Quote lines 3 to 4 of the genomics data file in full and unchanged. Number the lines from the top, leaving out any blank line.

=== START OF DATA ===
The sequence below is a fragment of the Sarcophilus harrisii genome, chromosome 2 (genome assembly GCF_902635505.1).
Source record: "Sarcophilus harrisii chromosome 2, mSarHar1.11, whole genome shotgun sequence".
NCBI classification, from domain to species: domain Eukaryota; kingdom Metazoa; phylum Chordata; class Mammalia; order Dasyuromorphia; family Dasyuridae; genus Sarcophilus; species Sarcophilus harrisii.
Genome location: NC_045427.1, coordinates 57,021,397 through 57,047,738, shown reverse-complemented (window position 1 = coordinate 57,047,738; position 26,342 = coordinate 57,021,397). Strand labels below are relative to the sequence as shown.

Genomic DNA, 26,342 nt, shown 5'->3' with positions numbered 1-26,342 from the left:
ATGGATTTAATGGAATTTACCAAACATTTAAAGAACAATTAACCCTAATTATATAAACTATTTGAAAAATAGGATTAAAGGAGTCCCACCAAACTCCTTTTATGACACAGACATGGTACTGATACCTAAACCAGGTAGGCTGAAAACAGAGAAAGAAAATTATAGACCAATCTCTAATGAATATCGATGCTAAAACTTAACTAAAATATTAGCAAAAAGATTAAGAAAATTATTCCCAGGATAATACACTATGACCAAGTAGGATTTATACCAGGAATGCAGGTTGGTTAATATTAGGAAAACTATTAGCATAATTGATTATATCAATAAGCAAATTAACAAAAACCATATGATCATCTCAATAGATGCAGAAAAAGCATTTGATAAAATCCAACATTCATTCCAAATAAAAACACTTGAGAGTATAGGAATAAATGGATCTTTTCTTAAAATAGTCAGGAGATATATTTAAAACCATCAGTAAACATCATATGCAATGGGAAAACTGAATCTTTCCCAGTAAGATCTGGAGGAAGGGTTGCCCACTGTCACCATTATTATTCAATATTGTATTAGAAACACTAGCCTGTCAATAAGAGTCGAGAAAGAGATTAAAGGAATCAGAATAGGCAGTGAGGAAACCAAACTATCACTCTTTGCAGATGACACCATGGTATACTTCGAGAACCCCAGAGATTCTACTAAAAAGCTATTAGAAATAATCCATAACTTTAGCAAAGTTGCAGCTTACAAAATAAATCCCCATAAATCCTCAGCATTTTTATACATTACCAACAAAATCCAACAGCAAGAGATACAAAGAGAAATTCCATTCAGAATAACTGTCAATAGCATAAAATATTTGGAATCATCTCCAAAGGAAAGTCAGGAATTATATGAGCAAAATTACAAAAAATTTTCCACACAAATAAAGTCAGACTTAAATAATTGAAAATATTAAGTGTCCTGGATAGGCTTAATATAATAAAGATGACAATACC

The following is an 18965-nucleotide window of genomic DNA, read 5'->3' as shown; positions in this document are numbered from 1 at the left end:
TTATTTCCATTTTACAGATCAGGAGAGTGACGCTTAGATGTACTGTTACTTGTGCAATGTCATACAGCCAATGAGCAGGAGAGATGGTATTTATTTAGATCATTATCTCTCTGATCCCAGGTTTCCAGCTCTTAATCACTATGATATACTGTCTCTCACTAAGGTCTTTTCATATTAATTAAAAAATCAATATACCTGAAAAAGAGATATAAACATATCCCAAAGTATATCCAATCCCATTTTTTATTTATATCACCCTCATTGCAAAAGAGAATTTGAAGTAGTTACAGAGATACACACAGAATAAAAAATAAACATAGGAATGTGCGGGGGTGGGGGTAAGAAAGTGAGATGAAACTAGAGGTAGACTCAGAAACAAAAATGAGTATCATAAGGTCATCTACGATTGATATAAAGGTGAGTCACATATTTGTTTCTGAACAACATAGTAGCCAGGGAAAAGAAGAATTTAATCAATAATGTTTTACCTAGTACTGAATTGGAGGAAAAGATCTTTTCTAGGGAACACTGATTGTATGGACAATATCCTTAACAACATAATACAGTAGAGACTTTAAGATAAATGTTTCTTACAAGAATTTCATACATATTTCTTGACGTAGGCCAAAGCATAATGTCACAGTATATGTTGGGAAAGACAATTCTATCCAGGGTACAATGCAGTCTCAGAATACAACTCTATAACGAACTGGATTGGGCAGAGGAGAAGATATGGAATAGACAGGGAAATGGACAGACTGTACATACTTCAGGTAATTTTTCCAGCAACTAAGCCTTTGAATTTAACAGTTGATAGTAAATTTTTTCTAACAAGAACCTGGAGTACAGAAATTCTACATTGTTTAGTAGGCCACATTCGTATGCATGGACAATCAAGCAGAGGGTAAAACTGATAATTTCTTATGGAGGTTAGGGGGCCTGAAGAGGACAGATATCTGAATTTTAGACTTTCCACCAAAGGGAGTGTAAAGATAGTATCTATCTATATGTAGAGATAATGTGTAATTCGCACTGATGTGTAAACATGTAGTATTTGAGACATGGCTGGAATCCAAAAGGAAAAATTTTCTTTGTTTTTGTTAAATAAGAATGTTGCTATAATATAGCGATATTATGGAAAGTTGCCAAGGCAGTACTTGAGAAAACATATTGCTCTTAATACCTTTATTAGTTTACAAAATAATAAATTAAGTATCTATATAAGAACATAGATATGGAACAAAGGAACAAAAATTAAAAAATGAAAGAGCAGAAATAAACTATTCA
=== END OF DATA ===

NCBI classification, from domain to species: domain Eukaryota; kingdom Metazoa; phylum Chordata; class Mammalia; order Dasyuromorphia; family Dasyuridae; genus Sarcophilus; species Sarcophilus harrisii.
Genome location: NC_045427.1, coordinates 57,021,397 through 57,047,738, shown reverse-complemented (window position 1 = coordinate 57,047,738; position 26,342 = coordinate 57,021,397). Strand labels below are relative to the sequence as shown.